1) Writing is my first love, and I came to California to write screenplays. Teaching was always temporary. I felt like this next year could be huge for me and I don't want to have to quit in the middle of the school year and leave the kids with a string of subs, which is just about the worst thing that can happen to a class.
But that alone wouldn't have been enough, because that's really risky and there was a lot about teaching I loved.
2) I was displaced this year. See, most school systems operate on a "last hired, first fired basis" they call "seniority". The newest teachers get fired first. The less-new teachers don't get fired, but they get moved to another school. They call that "displacement." When the economic crisis started, I was smack in the middle at my school as far as seniority. About three years ago they started to lay off and displace teachers, and eventually I dropped to dead last. Think about that. That means HALF of our English department was removed from our school. This was going to be my year, and that means that after several years working to build a school that, quite frankly, was a disaster when it opened my first year here, I was forced to go elsewhere. I don't want to go elsewhere. I love my little ghetto school. I love that student population. Not every teacher can handle a school like that, but for me, it was the perfect place. I would have died in Malibu, not that those schools had openings. It's the poor schools that lose all their teachers.
Why do the poor schools lose their teachers more? Because those are the schools that got the newest teachers. I was more experienced than most other teachers when I came to this school, but I was out of state, so I had no seniority, and that meant I got placed at a school nobody wanted. So the teachers who stick it out, who work hard in those less desirable schools, they get kicked to the curb while the older teachers stay with the rich kids. We also lost almost all of our arts programs because once our band/choral/dance/art teachers get laid off or displaced, they don't usually get replaced. So once again, rich kids get the arts programs and the poor kids get... I don't know. I know they still have the yearbook because my replacement adviser was willing to give up a planning period to teach it.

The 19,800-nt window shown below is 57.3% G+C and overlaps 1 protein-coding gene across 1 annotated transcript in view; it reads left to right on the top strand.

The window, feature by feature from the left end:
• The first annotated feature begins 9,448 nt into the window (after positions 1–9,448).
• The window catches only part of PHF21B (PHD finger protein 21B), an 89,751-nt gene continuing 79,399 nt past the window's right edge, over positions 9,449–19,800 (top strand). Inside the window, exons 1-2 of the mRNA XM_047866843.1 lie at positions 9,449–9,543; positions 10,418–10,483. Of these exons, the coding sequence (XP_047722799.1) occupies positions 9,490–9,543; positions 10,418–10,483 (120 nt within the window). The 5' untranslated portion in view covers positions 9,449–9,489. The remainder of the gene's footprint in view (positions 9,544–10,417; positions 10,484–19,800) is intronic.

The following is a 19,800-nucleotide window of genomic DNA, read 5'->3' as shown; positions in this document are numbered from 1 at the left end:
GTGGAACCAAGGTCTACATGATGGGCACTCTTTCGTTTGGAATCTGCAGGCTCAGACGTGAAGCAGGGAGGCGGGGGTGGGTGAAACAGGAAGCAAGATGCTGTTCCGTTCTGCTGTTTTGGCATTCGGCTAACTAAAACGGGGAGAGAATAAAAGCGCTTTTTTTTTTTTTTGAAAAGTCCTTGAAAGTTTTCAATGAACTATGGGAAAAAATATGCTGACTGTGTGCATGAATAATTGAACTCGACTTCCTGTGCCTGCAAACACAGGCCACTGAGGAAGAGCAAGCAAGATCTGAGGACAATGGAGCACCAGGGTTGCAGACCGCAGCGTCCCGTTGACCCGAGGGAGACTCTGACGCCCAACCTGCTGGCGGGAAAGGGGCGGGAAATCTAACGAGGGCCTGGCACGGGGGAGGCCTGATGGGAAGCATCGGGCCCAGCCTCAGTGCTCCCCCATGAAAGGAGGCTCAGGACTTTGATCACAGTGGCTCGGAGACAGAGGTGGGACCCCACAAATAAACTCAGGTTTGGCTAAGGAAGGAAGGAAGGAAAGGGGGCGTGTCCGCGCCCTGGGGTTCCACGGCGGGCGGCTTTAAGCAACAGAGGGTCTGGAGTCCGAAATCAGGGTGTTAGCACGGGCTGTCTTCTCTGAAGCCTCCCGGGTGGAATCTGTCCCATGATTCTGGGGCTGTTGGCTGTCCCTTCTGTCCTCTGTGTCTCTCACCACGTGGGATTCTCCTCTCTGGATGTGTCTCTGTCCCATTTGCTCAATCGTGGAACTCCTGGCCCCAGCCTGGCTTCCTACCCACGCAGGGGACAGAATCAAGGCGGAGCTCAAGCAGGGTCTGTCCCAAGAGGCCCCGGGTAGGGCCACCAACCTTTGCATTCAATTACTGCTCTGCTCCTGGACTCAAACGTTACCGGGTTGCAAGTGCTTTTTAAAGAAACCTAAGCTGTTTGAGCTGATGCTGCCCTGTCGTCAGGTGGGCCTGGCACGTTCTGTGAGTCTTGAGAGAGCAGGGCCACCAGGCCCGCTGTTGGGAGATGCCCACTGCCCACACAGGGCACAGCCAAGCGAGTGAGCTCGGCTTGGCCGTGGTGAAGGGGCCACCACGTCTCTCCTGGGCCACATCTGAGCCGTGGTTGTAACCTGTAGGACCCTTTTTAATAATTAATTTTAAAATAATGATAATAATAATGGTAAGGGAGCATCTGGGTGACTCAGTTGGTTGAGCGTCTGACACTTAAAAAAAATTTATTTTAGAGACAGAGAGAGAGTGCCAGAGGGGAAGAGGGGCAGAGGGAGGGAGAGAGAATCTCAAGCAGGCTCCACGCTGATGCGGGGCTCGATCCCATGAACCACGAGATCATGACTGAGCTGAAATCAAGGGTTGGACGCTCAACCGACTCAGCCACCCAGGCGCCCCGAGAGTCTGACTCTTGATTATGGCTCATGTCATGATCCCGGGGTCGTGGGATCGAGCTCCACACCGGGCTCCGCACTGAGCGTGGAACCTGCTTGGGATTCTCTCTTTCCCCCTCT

3) I don't like the direction we're headed. My methods are a little unconventional. I do what I want most of the year, and then two weeks before the state test, I cram the kids with test taking skills, and show them how to answer multiple choice questions. This is something I'm exceptionally good at - figuring out what sounds like the best answer when I have no idea what it is - so I spend two weeks showing the kids how to do that. If you check my test scores, you'll see that my kids fare as well on the test as most kids who spend all year prepping. But my kids also know how to think for themselves and didn't die from boredom.